Microwave based stroke diagnostics

Stroke diagnostics with a microwave-based system

In Sweden 30000 patients suffer a stroke every year. About 20 % of these patients perish and the other 80 % often face long term rehabilitation. Stroke is also the most expensive disease for the society. In a MedTech West project a microwave based diagnostic system is being developed allowing earlier and more successful treatment than today.

Our technique aims at determining if a bleeding or a blood clot causes a patient’s stroke. The preferred treatment for clot is thrombolysis, which should be given as early as possible for best effect. This treatment must not be given to bleeding patients. Our technique transmits microwave radiation through the skull in many different directions. It is then received on the other side and analyzed with advanced signal processing algorithms in order to perform the diagnostics. In the future, our technique will make it possible to start the thrombolysis already in the ambulance, thereby largely increasing the number of patients that receives this treatment and also the chances for successful treatment.

Our approach

Microwave technology for medical diagnostics is sensitive to variations in liquid and ion concentration between different tissues and disease-states. In the event of a stroke it is a pool of blood or a blood clot together with the decreased oxygenation of the tissue that alters the dielectric properties from that of a healthy brain. The propagation patterns of microwaves are however much more complex than that of for example x-rays, and this also makes the analysis of the measurements harder. In making the diagnosis the measured scattering pattern must be related to thecorresponding tissue properties, i.e. the dielectric properties. In mathematical terms this problem is both non-linear and ill-posed and this poses particular challenges on the algorithm in terms of the need for massive computational resources to reach the desired accuracy. The motivation for the research is on the other hand driven by the potential to develop a portabledevice for stroke detection, something that is not possible with conventional technique. Our solution utilizes a microwave antenna helmet, a microwave send-and-receive unit and a signal-processing algorithm, which can accurately and rapidly separate strokes caused by a bleeding or a clot already in the ambulance.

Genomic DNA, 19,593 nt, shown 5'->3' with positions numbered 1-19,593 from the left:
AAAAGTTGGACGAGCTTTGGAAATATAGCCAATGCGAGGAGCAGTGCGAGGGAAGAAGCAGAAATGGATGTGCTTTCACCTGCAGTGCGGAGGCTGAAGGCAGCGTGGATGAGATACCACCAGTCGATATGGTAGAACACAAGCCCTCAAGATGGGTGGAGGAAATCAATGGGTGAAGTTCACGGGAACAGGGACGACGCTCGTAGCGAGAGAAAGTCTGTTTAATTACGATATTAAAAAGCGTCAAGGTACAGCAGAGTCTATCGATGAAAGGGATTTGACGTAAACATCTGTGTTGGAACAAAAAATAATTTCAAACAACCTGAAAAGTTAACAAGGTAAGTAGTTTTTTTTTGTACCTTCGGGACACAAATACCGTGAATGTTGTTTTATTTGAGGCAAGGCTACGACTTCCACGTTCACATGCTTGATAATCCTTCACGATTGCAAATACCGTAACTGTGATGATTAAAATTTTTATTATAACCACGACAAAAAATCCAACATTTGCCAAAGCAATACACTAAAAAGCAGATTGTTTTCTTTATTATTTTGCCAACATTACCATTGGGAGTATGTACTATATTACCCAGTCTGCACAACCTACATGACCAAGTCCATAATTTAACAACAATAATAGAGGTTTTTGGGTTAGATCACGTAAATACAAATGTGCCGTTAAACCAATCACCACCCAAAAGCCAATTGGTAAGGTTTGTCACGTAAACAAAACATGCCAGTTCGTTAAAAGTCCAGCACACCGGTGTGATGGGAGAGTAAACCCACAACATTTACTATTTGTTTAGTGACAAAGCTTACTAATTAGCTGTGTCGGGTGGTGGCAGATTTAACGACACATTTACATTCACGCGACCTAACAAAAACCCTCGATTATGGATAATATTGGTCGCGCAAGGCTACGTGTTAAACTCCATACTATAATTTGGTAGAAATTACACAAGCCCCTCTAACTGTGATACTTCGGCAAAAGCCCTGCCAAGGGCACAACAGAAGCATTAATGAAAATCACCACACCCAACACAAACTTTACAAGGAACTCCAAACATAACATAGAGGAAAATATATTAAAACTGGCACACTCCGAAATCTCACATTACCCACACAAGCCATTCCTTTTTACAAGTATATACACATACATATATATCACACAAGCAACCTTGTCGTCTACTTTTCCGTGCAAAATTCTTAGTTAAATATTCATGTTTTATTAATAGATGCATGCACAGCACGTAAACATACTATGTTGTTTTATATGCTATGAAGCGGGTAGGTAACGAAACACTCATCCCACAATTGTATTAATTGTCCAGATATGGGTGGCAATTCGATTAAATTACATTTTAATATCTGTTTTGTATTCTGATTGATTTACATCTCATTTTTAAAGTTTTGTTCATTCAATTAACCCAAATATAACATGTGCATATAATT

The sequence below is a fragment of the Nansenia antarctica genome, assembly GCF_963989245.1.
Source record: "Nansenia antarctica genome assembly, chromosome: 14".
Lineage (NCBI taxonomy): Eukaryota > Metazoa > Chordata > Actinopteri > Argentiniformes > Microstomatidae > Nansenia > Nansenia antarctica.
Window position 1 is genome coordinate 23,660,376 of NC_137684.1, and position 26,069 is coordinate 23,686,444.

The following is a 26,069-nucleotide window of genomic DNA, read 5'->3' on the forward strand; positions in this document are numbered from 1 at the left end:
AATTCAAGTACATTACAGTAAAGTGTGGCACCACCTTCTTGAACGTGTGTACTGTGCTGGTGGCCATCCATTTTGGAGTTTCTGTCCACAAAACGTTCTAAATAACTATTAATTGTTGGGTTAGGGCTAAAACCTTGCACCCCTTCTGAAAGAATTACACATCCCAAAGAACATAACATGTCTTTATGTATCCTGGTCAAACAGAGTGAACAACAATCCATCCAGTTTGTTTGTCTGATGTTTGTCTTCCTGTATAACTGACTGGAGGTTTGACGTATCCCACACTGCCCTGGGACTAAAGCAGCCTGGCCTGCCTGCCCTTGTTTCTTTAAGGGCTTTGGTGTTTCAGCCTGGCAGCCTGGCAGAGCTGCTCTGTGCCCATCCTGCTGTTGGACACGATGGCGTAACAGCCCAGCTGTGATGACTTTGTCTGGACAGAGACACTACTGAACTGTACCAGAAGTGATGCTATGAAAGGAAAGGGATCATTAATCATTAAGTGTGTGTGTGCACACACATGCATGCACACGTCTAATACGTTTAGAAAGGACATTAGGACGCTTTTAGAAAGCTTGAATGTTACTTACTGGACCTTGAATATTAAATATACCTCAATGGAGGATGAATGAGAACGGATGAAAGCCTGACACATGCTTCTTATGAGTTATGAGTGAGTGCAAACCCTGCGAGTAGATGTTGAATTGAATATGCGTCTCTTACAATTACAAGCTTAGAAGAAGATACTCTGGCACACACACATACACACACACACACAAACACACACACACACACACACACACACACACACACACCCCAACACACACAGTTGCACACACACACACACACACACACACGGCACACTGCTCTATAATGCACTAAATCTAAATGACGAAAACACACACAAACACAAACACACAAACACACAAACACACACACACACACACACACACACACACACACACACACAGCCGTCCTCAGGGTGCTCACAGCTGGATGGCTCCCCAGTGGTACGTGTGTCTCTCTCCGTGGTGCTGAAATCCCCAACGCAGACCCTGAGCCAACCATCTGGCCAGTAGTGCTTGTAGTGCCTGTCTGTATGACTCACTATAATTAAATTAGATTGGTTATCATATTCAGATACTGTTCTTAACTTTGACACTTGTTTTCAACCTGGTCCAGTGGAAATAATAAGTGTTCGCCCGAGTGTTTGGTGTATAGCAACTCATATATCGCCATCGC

Current developments

We have developed a microwave helmet and a dedicated microwave unit together with the signal-processing algorithm. The system has been tested in clinical trials at Sahlgrenska with very encouraging results. The use of a statistical classification algorithm has proven itself to be a beautiful way to reduce the computational burden to ensure real time performance while retaining the accuracy in the diagnosis. Still much work remains to improve the performance in terms of user friendliness and to show that the diagnostic result is reliable and robust such that it can be safely used as the primary diagnostic tool on real patients in the ambulance. Experiences and results obtained inthis project will be very valuable also in our other research projects based on microwave technology.


The final system will be deployed in the ambulance and thanks to a rapid diagnosis of the stroke the thrombolytic treatment of clot patients can be started much earlier than today. The system can also be used at the hospital for monitoring of risk patients. In the future we can also foresee a large number of other application areas where the microwave technology can improve the diagnostics.

Research team

MedTech West partner 

Dr. Andreas Fhager, Department of Signal Processing and Biomedical Engineering, S2, Chalmers University of Technology.

Clinical partner

Prof. Mikael Elam, Institute of Neuroscience and Physiology, Clinical Neurophysiology, Sahlgrenska University Hospital.

Dr. Jan Erik Karlsson, Strokeenheten, Sahlgrenska University Hospital.

Industrial partners

Medfield Diagnostics


For more information on this project, contact Henrik Mindedal at henrik.mindedal@medtechwest.se